Key Facts About the Flu
Influenza is a contagious respiratory illness caused by influenza
Infection with influenza viruses can result in severe illness and
life-threatening complications. An estimated 10 percent to 20
U.S. residents get the flu each year. An average of 114,000 people
hospitalized for flu-related complications, and an average of 36,000
Americans die each year from complications of flu.
Flu symptoms include fever, headache, extreme tiredness, dry cough,
throat, runny or stuffy nose, and muscle aches. Gastro-intestinal
such as nausea, vomiting, and diarrhea, are much more common among
Spread of Flu
Influenza viruses are spread when a person who has the flu coughs,
or speaks and spreads virus into the air, and other people inhale
When these viruses enter the nose, throat, or lungs of a person,
to multiply, causing symptoms of the flu. The viruses can also be
when a person touches a surface with flu viruses on it (for example,
handle) and then touches his or her nose or mouth.
A person who is sick with the flu can spread viruses - that means
contagious. Adults may be contagious from one day before developing
to up to seven days after getting sick. Children can be contagious
longer than seven days.
Vaccination: The single best way to prevent the flu is to get
each fall. In the absence of vaccine, however, there are other ways
protect against flu.
Other Habits for Good Health
The following steps may help prevent the spread of respiratory
- Avoid close contact.
Avoid close contact with people who are sick. When you are sick,
distance from others to protect them from getting sick too.
- Stay home when you are sick. If
possible, stay home from work, school, and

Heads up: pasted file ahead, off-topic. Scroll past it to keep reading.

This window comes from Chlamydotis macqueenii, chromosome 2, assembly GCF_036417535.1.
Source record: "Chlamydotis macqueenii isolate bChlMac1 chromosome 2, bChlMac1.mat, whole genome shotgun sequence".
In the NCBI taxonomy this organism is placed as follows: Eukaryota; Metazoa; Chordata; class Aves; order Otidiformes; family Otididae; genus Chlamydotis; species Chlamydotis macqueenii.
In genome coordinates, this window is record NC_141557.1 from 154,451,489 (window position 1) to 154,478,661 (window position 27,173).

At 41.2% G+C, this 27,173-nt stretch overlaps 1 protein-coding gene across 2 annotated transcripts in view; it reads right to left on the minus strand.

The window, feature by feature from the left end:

errands when you are sick. You will help prevent others from
catching your illness.
- Cover your mouth and nose.
Cover your mouth and nose with a tissue when
coughing or sneezing. It may prevent those around you from getting
- Clean your hands. Washing your hands
often will help protect you from germs.
- Avoid touching your eyes, nose or mouth
Germs are often spread when a person
touches something that is contaminated with germs and then touches
his or her eyes,
nose, or mouth.
Diagnosing the Flu
Tests are available that can determine if you have the flu as long
are tested within the first 2 or 3 days after your symptoms begin.
addition, a doctor's examination may be needed to determine
whether a person
has another infection that is a complication of the flu.
At Special Risk of Complications From Flu
Certain people are at increased risk for serious complications
from the flu.
This group includes people age 65 years and older and people of
any age with
chronic medical conditions. Pregnant women and children between 6
23 months of age also are at increased risk from flu
Complications From Flu
Some of the complications caused by flu include bacterial
dehydration, and worsening of chronic medical conditions, such as
heart failure, asthma, or diabetes. Children may get sinus
problems and ear
What to Do If You Get Sick This Flu Season
If you develop the flu, it is advisable to get plenty of rest,
drink a lot
of liquids, and avoid using alcohol and tobacco. Also, you can
medications to relieve the symptoms of flu (but never give aspirin
children or teenagers who have flu-like symptoms - and
particularly fever -
without first speaking to your doctor.)
If, however, your flu symptoms are unusually severe (for example,
if you are
having trouble breathing), you should consult your health-care
If you are at special risk from complications of flu, you should
your health-care provider when your flu symptoms begin. This
65 years or older, people with chronic medical conditions,
or children . Your doctor may choose to use certain antiviral
drugs to treat
For more information, visit
call the National Immunization Hotline at (800) 232-2522
(800) 232-0233 (español), or (800) 243-7889 (TTY).
Source: U.S. Center for Disease
Control and Prevention (CDC)